E&J Gallo Winery is the worlds largest exporter of Californian wine

E&J Gallo Winery is the world's largest exporter of Californian wine

Earlier this month, Paul Sorrentino, E&J Gallo Winery's general manager for Europe, the Middle East & Africa, came to London for the UK launch of a range of higher-end wine expressions from the group. While in town, he spoke to just-drinks about the new wines, as well as looking at how Gallo finds out what consumers want as well as the future for the Dark Horse brand.

just-drinks: Why is E&J Gallo launching this range of higher-end wines?

"For us, the big business going forward is to drive not premium but super-premium and luxury"

Paul Sorrentino: People know about Barefoot, they know about the Gallo family, and more and more they are learning about Dark Horse and Apothic. For us, the big business going forward is to drive not premium but super-premium and luxury, showing the diversity of wines from California.

All prices range from GBP15 (US$21) to in excess of GBP100, and everything in between - with every one of them having a unique story about its own winery, as well as their own brand image.

j-d: What do consumers today think of Californian wine?

PS: The thing that I've found when we talk about Californian wine in the UK and Europe in general is, often times, people just talk about 'California'. When people talk about French wine, they talk about regions - they talk about Bordeaux, they talk about Burgundy and its Pinot Noir.

We're introducing the diversity that California has to offer. We want to showcase what California has to offer so we can change that conversation. We want people to think about California as a terrific place that makes unique styles of wine in different parts - it's a big state.

j-d: How many wines are included in the range?

PS: More than a dozen - these are brands that we're either introducing new or have plans for expanding. They're all from independent wineries with their own winemaking team and they all have their own unique story. They just happen to be owned by a bigger company.

(The range includes Talbott, a winery in Monterey that Gallo purchased in 2015, which is known for Pinot Noir and Chardonnay. Other expressions include Cabernet Sauvignon from Louis M Martini in Sonoma Valley, which joined Gallo in 2002, and a traditional method sparkling wine from J Vineyards & Winery in Healdsburg, which Gallo bought in 2015.)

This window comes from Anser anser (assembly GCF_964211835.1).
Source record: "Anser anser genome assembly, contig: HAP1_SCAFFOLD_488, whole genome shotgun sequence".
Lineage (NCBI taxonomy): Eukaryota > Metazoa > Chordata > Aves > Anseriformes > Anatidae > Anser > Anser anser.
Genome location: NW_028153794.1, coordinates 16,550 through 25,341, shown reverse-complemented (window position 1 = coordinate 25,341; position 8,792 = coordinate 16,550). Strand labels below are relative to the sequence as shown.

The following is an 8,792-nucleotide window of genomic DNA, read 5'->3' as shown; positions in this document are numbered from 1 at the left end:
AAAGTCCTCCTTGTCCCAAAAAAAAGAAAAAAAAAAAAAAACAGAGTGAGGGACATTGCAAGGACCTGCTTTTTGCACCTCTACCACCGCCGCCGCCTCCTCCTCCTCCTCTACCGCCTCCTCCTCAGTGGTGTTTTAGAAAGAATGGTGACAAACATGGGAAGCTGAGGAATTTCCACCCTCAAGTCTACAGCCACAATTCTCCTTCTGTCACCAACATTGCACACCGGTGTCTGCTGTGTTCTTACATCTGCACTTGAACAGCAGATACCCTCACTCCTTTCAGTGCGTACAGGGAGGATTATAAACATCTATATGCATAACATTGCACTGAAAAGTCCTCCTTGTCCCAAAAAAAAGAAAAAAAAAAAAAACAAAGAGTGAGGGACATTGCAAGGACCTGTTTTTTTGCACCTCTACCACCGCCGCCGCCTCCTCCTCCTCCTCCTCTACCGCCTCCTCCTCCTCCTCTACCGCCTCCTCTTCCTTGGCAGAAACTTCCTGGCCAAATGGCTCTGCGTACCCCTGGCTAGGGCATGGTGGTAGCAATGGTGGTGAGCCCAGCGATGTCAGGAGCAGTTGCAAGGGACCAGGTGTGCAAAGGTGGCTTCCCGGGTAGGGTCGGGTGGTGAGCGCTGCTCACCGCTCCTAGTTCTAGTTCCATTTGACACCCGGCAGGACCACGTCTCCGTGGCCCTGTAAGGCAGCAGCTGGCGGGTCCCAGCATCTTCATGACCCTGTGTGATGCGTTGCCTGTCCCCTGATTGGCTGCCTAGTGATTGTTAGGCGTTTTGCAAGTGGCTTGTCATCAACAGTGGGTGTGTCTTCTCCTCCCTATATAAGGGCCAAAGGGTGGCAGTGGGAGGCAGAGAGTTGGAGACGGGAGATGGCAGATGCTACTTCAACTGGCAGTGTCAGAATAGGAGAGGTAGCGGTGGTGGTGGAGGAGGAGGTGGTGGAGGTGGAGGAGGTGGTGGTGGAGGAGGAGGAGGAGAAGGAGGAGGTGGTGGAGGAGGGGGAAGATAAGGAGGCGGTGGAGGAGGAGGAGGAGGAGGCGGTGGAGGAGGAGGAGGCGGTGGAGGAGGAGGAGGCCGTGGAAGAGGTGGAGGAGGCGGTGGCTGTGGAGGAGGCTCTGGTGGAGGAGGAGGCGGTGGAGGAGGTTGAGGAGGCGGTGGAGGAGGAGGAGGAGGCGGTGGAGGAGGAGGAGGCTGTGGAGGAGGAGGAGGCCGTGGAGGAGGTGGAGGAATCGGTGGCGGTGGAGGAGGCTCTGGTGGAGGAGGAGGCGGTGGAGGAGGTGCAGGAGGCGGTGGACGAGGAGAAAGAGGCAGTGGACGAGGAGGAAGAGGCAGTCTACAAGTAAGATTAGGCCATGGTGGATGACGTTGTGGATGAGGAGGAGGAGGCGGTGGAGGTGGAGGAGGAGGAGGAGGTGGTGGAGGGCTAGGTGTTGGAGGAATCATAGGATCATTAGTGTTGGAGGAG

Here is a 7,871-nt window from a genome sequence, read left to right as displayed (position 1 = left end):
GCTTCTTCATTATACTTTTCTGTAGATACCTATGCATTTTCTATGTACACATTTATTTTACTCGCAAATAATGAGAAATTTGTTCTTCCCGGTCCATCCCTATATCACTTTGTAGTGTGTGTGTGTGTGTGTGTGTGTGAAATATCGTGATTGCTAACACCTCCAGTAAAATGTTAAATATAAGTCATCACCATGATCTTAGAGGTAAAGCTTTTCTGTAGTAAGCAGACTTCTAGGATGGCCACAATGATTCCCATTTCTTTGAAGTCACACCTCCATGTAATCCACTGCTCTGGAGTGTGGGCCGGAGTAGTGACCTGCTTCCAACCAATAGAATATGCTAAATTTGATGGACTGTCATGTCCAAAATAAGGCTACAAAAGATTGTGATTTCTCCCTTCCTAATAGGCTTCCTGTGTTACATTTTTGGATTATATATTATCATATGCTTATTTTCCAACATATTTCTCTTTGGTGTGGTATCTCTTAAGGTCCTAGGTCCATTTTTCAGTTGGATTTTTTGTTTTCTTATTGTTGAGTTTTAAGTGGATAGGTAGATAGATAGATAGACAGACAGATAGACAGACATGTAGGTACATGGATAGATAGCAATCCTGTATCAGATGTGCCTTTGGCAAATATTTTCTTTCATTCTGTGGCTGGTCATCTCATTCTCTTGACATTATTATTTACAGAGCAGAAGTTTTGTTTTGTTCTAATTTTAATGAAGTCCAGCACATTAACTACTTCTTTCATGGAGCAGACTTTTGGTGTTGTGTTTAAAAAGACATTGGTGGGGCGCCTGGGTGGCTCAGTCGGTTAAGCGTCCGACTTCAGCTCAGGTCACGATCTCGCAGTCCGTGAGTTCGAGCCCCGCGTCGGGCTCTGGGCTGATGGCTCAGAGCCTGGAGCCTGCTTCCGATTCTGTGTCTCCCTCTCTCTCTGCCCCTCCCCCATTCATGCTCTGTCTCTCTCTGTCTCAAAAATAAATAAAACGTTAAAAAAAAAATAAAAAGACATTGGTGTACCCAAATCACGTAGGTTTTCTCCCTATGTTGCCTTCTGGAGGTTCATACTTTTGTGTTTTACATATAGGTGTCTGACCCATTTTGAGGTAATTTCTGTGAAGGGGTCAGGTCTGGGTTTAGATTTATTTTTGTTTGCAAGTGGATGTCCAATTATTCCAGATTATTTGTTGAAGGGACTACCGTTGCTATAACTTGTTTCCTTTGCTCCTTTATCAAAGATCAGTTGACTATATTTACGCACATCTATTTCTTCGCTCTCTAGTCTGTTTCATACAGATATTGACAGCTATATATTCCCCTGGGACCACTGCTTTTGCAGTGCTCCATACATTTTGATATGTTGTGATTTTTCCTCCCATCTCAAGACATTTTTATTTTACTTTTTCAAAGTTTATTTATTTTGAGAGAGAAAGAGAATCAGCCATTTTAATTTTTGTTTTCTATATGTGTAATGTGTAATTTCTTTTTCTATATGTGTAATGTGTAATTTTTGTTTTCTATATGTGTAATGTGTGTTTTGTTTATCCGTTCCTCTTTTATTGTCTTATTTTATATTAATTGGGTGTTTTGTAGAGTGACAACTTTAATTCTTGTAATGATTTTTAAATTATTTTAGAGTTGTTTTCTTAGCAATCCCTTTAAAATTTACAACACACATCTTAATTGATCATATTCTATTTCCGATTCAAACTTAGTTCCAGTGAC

j-d: Is there any activity coming up in M&A for Gallo?

PS: I don't know, but I can tell you that we are continually focused on the premium side of our business. Opportunities that we will look at - it's premium. That's where we see the consumer going, so it's natural for us to want to move in those directions.

j-d: How has the Dark Horse brand performed since its UK launch in 2015?

PS: When we taste people on it - when they don't know the price point - they're pleasantly surprised that it's just north of GBP7, on average. In GBP7-and-above in the UK, it's now a top ten wine by volume (Nielsen).

This Spring, UK consumers will be able to have Dark Horse Rosé. We've had it in the US for the last couple of years on limited release. We would sell it in and it would be gone before the middle of summer.

Dark Horse is doing well throughout the rest of Western Europe, another big market for us is Germany, where we've had the same approach - it's premium to the category. On the continent, the Zinfandel category is bigger, so we're adding that to the Dark Horse range in places like Germany and Denmark. Some got it at the tail-end of last year and it will continue to roll out, along with the rosé.

j-d: Is most of your marketing spend going on Dark Horse in the next year, then?

PS: I wouldn't say most - Barefoot is still really big, and so is Gallo Family Vineyards. In order for us to get our [fine wine] portfolio going, that's also going to have investment.

We've doubled-down our investment on Dark Horse - we'll spend more than we did last year. We think there's a tremendous opportunity for it. The average bottle price for wine [in the UK] is just north of GBP5. So, it's not a big jump for consumers - they're going to get a wine that will punch well above its weight.